"It is interesting timing," said Rich Galen, a Republican political consultant. "It's sure possible. I'm not sure it's probable. He is in the top four or five guys everybody is talking about."
Whether or not Danforth is rethinking his political options, he did little to quell speculation Thursday afternoon. A spokeswoman at Danforth's Office of Special Counsel was asked if Danforth would "unequivocally" state that he would not be the vice presidential candidate. Jan Diltz, the spokeswoman, checked with Danforth and said the answer was that there was "no answer."
The response was typical. Since Attorney General Janet Reno appointed Danforth last September to re-investigate Waco, he and the attorneys and investigators he selected have kept silent about what's going on.
"He's a perfect clam," said one government official familiar with the Waco case.
Danforth's findings are expected to be among the last official words about a tragedy that has nagged the nation's conscience since April 19, 1993, when about 80 members of the obscure religious sect died in the fiery end to a 51-day government siege. In addition to Danforth's investigation, congressional committees are expected to issue reports this fall.
A federal judge is also preparing to make a verdict on Waco. A five-member advisory jury ruled last week in Waco that the government was not responsible for the Davidians' deaths. The jury heard about four weeks of evidence in a civil trial on claims filed by lawyers for Branch Davidian survivors and relatives of those who died. U.S. District Judge Walter Smith Jr., who presided over the case, will use the advice to render a final ruling.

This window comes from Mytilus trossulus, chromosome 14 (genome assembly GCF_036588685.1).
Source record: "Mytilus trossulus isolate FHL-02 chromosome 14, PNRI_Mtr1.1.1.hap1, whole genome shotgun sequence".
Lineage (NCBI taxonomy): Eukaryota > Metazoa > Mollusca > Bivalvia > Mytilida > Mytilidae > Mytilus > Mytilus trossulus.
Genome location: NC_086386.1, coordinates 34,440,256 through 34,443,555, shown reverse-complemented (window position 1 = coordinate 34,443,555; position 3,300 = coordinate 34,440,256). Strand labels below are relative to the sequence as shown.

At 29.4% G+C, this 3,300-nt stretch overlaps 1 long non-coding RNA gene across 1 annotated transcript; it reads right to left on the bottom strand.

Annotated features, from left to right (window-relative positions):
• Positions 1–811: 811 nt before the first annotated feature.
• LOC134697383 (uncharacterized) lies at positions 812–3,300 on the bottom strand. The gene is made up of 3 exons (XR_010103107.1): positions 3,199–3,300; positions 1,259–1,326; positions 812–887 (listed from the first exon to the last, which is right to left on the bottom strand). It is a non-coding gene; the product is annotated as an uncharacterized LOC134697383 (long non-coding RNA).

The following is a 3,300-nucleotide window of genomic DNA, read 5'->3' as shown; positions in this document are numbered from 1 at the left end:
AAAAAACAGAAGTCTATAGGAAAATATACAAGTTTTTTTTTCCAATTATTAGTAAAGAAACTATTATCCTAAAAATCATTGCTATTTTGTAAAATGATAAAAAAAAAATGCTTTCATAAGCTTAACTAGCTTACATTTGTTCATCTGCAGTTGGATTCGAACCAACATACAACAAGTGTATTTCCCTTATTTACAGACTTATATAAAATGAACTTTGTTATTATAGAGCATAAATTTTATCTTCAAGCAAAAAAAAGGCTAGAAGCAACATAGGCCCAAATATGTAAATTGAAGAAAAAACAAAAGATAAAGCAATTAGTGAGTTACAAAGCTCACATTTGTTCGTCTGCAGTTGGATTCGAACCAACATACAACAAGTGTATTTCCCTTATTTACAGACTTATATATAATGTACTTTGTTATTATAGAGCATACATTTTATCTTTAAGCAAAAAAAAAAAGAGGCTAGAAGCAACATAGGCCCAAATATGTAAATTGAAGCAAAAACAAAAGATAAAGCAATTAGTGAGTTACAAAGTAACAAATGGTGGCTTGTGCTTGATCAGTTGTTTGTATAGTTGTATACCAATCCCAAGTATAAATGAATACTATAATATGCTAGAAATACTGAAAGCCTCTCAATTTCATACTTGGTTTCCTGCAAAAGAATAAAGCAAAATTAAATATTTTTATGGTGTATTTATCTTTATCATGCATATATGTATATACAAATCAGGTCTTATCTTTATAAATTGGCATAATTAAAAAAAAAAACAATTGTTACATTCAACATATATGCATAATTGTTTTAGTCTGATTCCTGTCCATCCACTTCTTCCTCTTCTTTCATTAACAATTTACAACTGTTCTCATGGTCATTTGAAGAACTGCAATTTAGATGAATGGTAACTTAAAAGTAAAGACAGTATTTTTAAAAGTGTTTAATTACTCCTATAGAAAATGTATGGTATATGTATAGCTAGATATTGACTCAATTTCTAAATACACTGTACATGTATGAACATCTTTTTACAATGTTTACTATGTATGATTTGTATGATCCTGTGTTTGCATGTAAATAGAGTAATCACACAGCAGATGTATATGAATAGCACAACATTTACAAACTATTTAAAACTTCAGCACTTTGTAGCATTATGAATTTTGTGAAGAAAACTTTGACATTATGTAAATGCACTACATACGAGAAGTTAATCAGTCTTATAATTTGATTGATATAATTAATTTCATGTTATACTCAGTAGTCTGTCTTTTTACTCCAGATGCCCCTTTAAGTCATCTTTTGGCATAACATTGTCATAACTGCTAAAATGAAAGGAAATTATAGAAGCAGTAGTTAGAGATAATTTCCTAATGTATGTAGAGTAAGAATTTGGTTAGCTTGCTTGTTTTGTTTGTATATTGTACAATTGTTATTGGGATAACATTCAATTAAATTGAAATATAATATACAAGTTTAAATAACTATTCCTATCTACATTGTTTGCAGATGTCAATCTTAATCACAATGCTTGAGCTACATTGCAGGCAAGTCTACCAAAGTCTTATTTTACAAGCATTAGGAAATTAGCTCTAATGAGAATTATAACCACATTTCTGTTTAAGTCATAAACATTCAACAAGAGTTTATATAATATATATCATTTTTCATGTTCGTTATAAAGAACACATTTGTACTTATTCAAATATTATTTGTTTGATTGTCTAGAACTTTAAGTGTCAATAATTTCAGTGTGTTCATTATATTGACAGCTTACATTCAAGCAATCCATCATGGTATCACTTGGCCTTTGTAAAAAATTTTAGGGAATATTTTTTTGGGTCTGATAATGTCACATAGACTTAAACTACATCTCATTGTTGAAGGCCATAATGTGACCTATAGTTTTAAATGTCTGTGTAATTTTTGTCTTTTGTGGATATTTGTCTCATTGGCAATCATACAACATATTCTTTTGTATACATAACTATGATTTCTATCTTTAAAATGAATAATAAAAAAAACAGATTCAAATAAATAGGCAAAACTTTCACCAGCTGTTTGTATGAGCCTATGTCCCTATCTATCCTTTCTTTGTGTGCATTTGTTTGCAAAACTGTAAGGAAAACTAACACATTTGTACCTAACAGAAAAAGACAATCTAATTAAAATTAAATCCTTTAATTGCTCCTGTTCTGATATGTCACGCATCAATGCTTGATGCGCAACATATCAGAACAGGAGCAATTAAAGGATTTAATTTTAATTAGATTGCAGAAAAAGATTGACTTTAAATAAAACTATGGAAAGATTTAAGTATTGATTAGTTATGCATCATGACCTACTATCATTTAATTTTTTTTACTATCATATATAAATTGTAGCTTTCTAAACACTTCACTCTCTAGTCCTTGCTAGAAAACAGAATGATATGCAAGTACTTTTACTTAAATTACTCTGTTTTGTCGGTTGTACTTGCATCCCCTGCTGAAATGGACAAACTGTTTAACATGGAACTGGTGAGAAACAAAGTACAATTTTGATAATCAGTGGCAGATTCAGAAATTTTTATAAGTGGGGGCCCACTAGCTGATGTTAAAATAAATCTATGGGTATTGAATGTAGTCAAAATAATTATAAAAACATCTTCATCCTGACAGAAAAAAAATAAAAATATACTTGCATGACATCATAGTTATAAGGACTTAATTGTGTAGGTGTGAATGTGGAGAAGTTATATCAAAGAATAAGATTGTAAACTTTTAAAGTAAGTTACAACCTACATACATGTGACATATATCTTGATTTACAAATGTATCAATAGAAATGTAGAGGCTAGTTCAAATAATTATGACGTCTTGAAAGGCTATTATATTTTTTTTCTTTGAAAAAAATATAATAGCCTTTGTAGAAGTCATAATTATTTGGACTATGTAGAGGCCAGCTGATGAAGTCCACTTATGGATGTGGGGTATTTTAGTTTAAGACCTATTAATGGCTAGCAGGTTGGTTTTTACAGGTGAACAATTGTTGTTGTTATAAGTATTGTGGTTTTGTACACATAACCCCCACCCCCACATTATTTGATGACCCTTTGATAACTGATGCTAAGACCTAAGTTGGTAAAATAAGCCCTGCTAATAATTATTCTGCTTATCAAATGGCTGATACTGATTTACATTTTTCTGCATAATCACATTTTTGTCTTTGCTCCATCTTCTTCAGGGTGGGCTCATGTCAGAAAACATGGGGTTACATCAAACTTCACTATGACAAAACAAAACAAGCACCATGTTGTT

When Danforth took the job, he said his investigation would attempt to answer four "dark questions":
Did FBI agents fire guns at the Davidians?
Did the FBI start the fire?
Did the military's involvement in the standoff violate federal law?
Was there a cover-up?
The advisory jury in the civil trial answered some of the questions. It found that David Koresh, the sect's leader, was responsible for the deaths, including the fires that destroyed the complex. Smith is considering the gunfire issue on his own. A special consultant hired at Danforth's suggestion to study infrared surveillance tapes has concluded that FBI agents did not fire.
The siege began on Feb. 28, 1993, when about 75 agents of the Bureau of Alcohol, Tobacco and Firearms attempted to serve a search and arrest warrant on Koresh, the sect's leader. A gunfight broke out in which four ATF agents and six Davidians were killed.
On April 19, converted tanks driven by FBI agents pumped tear gas into the complex in an attempt to roust the Davidians. A fire began and about 80 Davidians died, some from effects of the fire and some from gunshots.